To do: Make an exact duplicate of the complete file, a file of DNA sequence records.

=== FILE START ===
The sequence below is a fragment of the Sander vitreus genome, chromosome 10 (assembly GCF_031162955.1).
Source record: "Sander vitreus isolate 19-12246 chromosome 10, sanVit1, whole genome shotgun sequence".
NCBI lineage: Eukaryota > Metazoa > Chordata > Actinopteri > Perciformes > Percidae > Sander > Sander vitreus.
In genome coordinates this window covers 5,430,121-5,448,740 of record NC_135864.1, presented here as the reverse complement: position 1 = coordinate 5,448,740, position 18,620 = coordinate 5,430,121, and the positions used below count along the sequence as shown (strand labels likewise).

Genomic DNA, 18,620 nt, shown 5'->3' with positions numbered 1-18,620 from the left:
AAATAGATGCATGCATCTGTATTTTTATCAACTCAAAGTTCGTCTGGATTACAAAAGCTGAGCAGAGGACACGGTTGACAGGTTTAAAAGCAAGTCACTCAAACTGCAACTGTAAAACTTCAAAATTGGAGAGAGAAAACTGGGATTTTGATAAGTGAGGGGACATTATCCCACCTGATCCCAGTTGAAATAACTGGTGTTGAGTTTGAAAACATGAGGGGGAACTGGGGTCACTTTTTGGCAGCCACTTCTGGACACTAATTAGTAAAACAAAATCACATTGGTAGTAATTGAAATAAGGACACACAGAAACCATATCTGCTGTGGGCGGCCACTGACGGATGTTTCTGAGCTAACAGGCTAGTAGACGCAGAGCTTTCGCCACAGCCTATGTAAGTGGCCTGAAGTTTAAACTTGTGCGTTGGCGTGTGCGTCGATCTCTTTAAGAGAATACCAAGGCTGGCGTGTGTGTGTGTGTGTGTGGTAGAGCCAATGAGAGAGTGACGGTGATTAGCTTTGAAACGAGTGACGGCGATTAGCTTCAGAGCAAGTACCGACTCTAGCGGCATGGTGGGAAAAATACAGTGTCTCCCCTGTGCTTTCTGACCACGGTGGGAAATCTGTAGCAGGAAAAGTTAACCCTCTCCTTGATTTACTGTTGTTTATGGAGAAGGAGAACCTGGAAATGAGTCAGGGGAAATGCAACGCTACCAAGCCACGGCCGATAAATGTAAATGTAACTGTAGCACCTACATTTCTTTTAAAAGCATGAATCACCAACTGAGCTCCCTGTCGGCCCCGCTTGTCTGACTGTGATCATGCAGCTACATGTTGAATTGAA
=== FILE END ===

The sequence below is a fragment of the Sander vitreus genome, chromosome 10 (assembly GCF_031162955.1).
Source record: "Sander vitreus isolate 19-12246 chromosome 10, sanVit1, whole genome shotgun sequence".
NCBI lineage: Eukaryota > Metazoa > Chordata > Actinopteri > Perciformes > Percidae > Sander > Sander vitreus.
In genome coordinates this window covers 5,430,121-5,448,740 of record NC_135864.1, presented here as the reverse complement: position 1 = coordinate 5,448,740, position 18,620 = coordinate 5,430,121, and the positions used below count along the sequence as shown (strand labels likewise).

Genomic DNA, 18,620 nt, shown 5'->3' with positions numbered 1-18,620 from the left:
AAATAGATGCATGCATCTGTATTTTTATCAACTCAAAGTTCGTCTGGATTACAAAAGCTGAGCAGAGGACACGGTTGACAGGTTTAAAAGCAAGTCACTCAAACTGCAACTGTAAAACTTCAAAATTGGAGAGAGAAAACTGGGATTTTGATAAGTGAGGGGACATTATCCCACCTGATCCCAGTTGAAATAACTGGTGTTGAGTTTGAAAACATGAGGGGGAACTGGGGTCACTTTTTGGCAGCCACTTCTGGACACTAATTAGTAAAACAAAATCACATTGGTAGTAATTGAAATAAGGACACACAGAAACCATATCTGCTGTGGGCGGCCACTGACGGATGTTTCTGAGCTAACAGGCTAGTAGACGCAGAGCTTTCGCCACAGCCTATGTAAGTGGCCTGAAGTTTAAACTTGTGCGTTGGCGTGTGCGTCGATCTCTTTAAGAGAATACCAAGGCTGGCGTGTGTGTGTGTGTGTGTGGTAGAGCCAATGAGAGAGTGACGGTGATTAGCTTTGAAACGAGTGACGGCGATTAGCTTCAGAGCAAGTACCGACTCTAGCGGCATGGTGGGAAAAATACAGTGTCTCCCCTGTGCTTTCTGACCACGGTGGGAAATCTGTAGCAGGAAAAGTTAACCCTCTCCTTGATTTACTGTTGTTTATGGAGAAGGAGAACCTGGAAATGAGTCAGGGGAAATGCAACGCTACCAAGCCACGGCCGATAAATGTAAATGTAACTGTAGCACCTACATTTCTTTTAAAAGCATGAATCACCAACTGAGCTCCCTGTCGGCCCCGCTTGTCTGACTGTGATCATGCAGCTACATGTTGAATTGAA